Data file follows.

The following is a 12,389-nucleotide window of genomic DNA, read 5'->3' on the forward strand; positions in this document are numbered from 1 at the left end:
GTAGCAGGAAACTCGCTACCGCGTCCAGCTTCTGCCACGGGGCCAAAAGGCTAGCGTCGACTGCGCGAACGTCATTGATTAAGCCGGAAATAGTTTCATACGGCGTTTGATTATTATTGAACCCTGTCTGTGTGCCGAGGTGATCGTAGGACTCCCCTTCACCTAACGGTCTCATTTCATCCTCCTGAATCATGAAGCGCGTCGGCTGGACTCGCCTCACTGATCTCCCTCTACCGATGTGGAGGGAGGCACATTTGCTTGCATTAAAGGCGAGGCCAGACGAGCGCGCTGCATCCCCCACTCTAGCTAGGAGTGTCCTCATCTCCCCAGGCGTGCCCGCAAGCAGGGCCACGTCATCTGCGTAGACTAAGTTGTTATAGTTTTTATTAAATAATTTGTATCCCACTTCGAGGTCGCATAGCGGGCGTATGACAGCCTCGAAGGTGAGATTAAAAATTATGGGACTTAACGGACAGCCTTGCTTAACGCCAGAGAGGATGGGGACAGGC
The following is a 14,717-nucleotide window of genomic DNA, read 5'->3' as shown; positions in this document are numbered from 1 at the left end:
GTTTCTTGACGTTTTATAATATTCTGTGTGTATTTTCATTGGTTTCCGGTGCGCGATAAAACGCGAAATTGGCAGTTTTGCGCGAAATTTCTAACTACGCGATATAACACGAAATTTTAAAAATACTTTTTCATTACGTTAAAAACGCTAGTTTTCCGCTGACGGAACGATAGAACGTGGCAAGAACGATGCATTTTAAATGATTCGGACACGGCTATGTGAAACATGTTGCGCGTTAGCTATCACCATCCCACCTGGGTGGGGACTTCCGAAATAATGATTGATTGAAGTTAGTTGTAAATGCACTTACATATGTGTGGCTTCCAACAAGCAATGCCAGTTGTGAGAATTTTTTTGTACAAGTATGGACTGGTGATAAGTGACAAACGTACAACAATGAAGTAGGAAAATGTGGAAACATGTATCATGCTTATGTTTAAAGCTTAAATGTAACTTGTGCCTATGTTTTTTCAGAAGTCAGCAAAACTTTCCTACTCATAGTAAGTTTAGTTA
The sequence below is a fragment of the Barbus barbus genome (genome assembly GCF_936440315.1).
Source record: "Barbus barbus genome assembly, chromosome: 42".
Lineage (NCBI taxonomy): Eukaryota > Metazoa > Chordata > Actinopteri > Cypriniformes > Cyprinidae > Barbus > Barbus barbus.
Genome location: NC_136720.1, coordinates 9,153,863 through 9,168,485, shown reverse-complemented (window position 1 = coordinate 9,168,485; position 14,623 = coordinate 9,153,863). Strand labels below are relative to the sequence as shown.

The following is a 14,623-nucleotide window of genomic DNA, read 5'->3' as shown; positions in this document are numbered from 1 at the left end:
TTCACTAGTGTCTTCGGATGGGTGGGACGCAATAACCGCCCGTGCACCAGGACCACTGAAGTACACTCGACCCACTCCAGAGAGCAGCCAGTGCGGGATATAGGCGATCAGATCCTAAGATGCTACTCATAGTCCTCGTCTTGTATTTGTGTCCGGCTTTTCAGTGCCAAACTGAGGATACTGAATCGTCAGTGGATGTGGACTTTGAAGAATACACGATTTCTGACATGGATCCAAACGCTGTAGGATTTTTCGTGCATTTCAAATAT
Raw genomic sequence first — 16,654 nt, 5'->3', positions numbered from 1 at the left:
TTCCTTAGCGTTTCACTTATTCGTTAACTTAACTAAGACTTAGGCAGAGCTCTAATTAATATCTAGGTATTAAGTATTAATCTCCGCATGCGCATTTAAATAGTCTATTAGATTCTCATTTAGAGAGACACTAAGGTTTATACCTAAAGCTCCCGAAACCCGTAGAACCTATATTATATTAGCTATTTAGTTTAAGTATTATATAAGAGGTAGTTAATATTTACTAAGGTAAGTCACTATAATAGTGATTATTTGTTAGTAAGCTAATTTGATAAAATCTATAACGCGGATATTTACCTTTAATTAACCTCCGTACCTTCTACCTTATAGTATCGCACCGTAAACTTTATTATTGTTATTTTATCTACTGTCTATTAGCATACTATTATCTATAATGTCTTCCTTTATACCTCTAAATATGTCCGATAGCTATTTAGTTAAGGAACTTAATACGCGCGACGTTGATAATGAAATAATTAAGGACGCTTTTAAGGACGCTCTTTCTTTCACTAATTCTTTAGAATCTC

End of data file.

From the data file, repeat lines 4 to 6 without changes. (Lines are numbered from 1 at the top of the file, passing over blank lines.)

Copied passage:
GTTTCTTGACGTTTTATAATATTCTGTGTGTATTTTCATTGGTTTCCGGTGCGCGATAAAACGCGAAATTGGCAGTTTTGCGCGAAATTTCTAACTACGCGATATAACACGAAATTTTAAAAATACTTTTTCATTACGTTAAAAACGCTAGTTTTCCGCTGACGGAACGATAGAACGTGGCAAGAACGATGCATTTTAAATGATTCGGACACGGCTATGTGAAACATGTTGCGCGTTAGCTATCACCATCCCACCTGGGTGGGGACTTCCGAAATAATGATTGATTGAAGTTAGTTGTAAATGCACTTACATATGTGTGGCTTCCAACAAGCAATGCCAGTTGTGAGAATTTTTTTGTACAAGTATGGACTGGTGATAAGTGACAAACGTACAACAATGAAGTAGGAAAATGTGGAAACATGTATCATGCTTATGTTTAAAGCTTAAATGTAACTTGTGCCTATGTTTTTTCAGAAGTCAGCAAAACTTTCCTACTCATAGTAAGTTTAGTTA
The sequence below is a fragment of the Barbus barbus genome (genome assembly GCF_936440315.1).
Source record: "Barbus barbus genome assembly, chromosome: 42".